London·SOUTHWEST SOUNDS

SW Sounds: Saveria

London artist Saveria reveals the inspiration for her new single, 'Pity.'

London R&B singer draws on a bad relationship as inspiration for new single

London artist Saveria draws on a unhealthy relationship from her past as inspiration for her new single, 'Pity.' (Supplied by Saveria)

SW Sounds is a weekly feature that profiles a southwestern Ontario artist and their new music. Listen for it Mondays on Afternoon Drive between 4:30 p.m. and 5:00 p.m. on CBC Radio One.

To say 2019 has been a good year for Saveria D'Ippolito would be a bit of an understatement.

The London-based pop singer had the chance to represent her hometown of London in front of a gaggle of big-time Canadian artists and industry types when the Juno Awards came to town. She also appeared on the nationally televised music competition The Launch...and won.

Plus she's in a happy, healthy relationship.

But in her new single, Pity, she draws on memories of the days when wasn't so lucky in love. She discussed the inspiration behind her slinky new R&B jam as part of this week's SW Sounds.

How do you describe your music?

I'm always changing as an artist, but currently I'm like R&B/soul/pop. I grew up on Motown, so my mom was always playing Etta James, Aretha Franklin, Marvin Gaye, Joss Stone and Stevie Wonder. So I feel like with this new single, I really came back to my roots. I feel as though this is definitely more 'me,' compared to a lot of other music that I've put out.

What was it like to be on reality TV?

It's funny because I kind of dove into that reality TV world when I was about 13 or 14 years old, so The Launch was kind of a refresher. It wasn't a surprise to me to dive back into that world even though it was an incredible experience. I don't want to downplay it - winning The Launch was absolutely incredible. That was one of the biggest stages I've played to this day - the most professional, biggest stage.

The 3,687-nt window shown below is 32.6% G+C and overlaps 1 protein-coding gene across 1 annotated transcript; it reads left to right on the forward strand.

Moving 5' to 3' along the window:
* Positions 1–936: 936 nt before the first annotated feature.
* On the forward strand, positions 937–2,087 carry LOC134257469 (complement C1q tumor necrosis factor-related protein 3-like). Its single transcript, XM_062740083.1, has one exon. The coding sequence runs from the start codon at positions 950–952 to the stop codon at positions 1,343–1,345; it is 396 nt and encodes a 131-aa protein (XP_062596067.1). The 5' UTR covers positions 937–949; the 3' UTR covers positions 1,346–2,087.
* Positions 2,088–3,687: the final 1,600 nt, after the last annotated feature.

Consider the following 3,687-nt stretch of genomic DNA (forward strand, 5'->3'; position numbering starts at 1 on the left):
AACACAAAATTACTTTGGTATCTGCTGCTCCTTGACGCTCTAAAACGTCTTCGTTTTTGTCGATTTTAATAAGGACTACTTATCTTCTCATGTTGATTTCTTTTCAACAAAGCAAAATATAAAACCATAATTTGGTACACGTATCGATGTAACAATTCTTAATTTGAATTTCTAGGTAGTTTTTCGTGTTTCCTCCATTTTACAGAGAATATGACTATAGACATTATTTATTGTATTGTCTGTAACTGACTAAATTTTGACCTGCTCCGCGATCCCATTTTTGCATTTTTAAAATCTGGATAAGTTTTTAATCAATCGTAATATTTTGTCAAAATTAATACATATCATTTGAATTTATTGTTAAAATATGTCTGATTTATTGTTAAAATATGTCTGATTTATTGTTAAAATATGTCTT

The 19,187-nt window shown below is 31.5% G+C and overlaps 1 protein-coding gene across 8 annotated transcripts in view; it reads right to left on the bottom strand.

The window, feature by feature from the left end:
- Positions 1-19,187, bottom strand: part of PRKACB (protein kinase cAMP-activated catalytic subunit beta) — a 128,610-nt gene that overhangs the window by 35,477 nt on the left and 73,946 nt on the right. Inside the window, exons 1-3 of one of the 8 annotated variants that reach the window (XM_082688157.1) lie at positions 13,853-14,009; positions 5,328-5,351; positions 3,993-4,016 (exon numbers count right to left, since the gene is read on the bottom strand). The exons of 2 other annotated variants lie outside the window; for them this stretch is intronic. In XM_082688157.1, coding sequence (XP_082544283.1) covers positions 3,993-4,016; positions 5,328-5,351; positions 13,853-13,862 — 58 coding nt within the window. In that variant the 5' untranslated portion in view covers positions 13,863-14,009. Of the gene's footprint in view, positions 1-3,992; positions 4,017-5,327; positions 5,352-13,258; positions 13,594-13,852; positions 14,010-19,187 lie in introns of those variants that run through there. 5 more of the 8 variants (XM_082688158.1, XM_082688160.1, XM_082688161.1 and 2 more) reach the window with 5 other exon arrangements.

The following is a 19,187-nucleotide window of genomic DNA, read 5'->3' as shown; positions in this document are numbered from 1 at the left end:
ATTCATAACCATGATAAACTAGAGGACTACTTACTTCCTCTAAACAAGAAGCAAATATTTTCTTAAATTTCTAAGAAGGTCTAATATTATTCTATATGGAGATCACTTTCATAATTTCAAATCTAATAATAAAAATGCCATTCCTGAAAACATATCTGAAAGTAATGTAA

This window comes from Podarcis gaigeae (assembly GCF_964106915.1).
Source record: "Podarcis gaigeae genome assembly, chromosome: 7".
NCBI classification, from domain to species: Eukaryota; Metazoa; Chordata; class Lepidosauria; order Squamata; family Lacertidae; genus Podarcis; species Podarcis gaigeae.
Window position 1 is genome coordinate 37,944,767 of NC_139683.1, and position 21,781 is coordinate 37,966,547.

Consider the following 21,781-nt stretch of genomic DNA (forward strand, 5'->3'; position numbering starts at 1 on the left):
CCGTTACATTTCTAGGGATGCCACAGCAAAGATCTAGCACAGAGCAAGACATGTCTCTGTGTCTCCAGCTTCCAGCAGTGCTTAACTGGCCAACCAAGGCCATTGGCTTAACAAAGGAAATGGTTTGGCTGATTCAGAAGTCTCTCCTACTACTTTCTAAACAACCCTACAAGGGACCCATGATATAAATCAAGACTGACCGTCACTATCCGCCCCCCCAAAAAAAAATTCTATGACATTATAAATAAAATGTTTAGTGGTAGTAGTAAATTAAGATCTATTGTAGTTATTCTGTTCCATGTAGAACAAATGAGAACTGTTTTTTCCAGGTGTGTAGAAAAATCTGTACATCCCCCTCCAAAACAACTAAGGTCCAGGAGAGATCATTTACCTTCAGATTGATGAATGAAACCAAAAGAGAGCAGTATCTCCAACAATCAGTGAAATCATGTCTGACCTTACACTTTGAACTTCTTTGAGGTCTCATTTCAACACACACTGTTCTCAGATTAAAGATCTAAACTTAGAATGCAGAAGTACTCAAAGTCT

But what was that like creatively? I imagine it must have been so different from just making music on your own here in London.

One hundred per cent, yeah. I feel like I didn't have the creative stretch that I normally have - the whole concept of the show is 'we're giving you a song and we're expecting you to sing it and to launch it in this way.'

It's an amazing thing and I trust the industry's judgment on that. But at the end of the day, I wish I had that little extra sauce that I could put on there. But vocally, I think I brought out who I truly was through the song. But lyrically and production-wise, I'm very much involved in my music. I'm kind of a control freak, honestly. So in that sense, it was a learning experience for me to just like sit back and be like, 'okay I'll sing it like this.'

Watching the show made me think a lot about the 'major label' path versus the 'independent' way of doing things.

The Launch, it's very much 'major label.' And for me, I'm mostly independent. Even though I have some really amazing help, it's nothing compared to the big world of major labels. So moving forward, I want to stay a little bit more independent just because I feel like it's also amazing to learn all of these new things by yourself and to kind of go on your own little journey of self-discovery, and not be molded by someone and kind of expect the extra help and then sit back and just do the creative stuff.

Tell us about your new single.

It's called Pity. Initially, it was a beat that was sent to me by my producer, John Fellner. I absolutely love the song. And that chorus hook that goes "you only love me cuz' you pity me" came to me almost instantly.

About a week later, I had the first verse already completed and the hook already completed. With the lyrics, there was a feeling of sadness within the song, but also a lot of beauty and this sexy feeling I wanted to bring that out in a certain way. But going back to the sadness, I felt like the song needs to be relatable. So what better way to make it relatable than to write about your own personal experience? I'm in such a beautiful and healthy relationship right now, but I wrote about this relationship that I had where this person was just sticking around because they felt sorry for me because they pitied me. But I also wanted to end the song in a way that's a bit more positive.

This interview was edited and condensed. Have a listen to Saveria's new single as part of her SW Sounds profile: 

Hot off the momentum of winning a music reality show, we'll heard a new single from London's own Saveria in this week's edition of SW Sounds. 9:09

If you know of an artist or band with new music that we should be featuring on SW Sounds, email afternoondrive@cbc.ca or reach out on Twitter, @cbcafternoondr.

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